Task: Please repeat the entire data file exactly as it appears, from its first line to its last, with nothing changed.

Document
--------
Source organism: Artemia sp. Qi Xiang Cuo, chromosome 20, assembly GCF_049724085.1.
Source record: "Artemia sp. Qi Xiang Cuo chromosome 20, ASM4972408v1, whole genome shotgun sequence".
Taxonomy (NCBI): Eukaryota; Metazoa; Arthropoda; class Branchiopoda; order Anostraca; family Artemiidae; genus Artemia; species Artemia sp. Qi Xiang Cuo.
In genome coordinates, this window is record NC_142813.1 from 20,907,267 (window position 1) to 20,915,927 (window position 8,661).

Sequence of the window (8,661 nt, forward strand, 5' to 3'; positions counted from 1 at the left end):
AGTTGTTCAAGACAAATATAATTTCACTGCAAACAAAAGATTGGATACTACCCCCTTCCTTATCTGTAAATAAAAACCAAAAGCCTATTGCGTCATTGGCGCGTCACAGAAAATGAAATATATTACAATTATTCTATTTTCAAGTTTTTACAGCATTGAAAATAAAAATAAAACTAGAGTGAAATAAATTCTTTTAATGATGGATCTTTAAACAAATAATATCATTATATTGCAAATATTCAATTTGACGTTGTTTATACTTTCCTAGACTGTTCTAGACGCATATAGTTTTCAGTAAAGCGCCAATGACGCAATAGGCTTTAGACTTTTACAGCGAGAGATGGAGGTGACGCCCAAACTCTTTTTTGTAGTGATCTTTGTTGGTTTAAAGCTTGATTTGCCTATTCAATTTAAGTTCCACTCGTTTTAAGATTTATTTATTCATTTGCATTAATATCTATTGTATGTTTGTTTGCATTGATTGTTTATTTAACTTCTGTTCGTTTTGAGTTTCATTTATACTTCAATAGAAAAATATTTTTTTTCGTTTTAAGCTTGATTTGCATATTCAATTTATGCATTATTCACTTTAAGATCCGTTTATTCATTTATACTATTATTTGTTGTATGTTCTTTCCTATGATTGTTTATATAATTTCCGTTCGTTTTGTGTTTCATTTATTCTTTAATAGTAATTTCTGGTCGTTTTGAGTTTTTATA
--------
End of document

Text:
Source organism: Artemia sp. Qi Xiang Cuo, chromosome 20, assembly GCF_049724085.1.
Source record: "Artemia sp. Qi Xiang Cuo chromosome 20, ASM4972408v1, whole genome shotgun sequence".
Taxonomy (NCBI): Eukaryota; Metazoa; Arthropoda; class Branchiopoda; order Anostraca; family Artemiidae; genus Artemia; species Artemia sp. Qi Xiang Cuo.
In genome coordinates, this window is record NC_142813.1 from 20,907,267 (window position 1) to 20,915,927 (window position 8,661).

Sequence of the window (8,661 nt, forward strand, 5' to 3'; positions counted from 1 at the left end):
AGTTGTTCAAGACAAATATAATTTCACTGCAAACAAAAGATTGGATACTACCCCCTTCCTTATCTGTAAATAAAAACCAAAAGCCTATTGCGTCATTGGCGCGTCACAGAAAATGAAATATATTACAATTATTCTATTTTCAAGTTTTTACAGCATTGAAAATAAAAATAAAACTAGAGTGAAATAAATTCTTTTAATGATGGATCTTTAAACAAATAATATCATTATATTGCAAATATTCAATTTGACGTTGTTTATACTTTCCTAGACTGTTCTAGACGCATATAGTTTTCAGTAAAGCGCCAATGACGCAATAGGCTTTAGACTTTTACAGCGAGAGATGGAGGTGACGCCCAAACTCTTTTTTGTAGTGATCTTTGTTGGTTTAAAGCTTGATTTGCCTATTCAATTTAAGTTCCACTCGTTTTAAGATTTATTTATTCATTTGCATTAATATCTATTGTATGTTTGTTTGCATTGATTGTTTATTTAACTTCTGTTCGTTTTGAGTTTCATTTATACTTCAATAGAAAAATATTTTTTTTCGTTTTAAGCTTGATTTGCATATTCAATTTATGCATTATTCACTTTAAGATCCGTTTATTCATTTATACTATTATTTGTTGTATGTTCTTTCCTATGATTGTTTATATAATTTCCGTTCGTTTTGTGTTTCATTTATTCTTTAATAGTAATTTCTGGTCGTTTTGAGTTTTTATA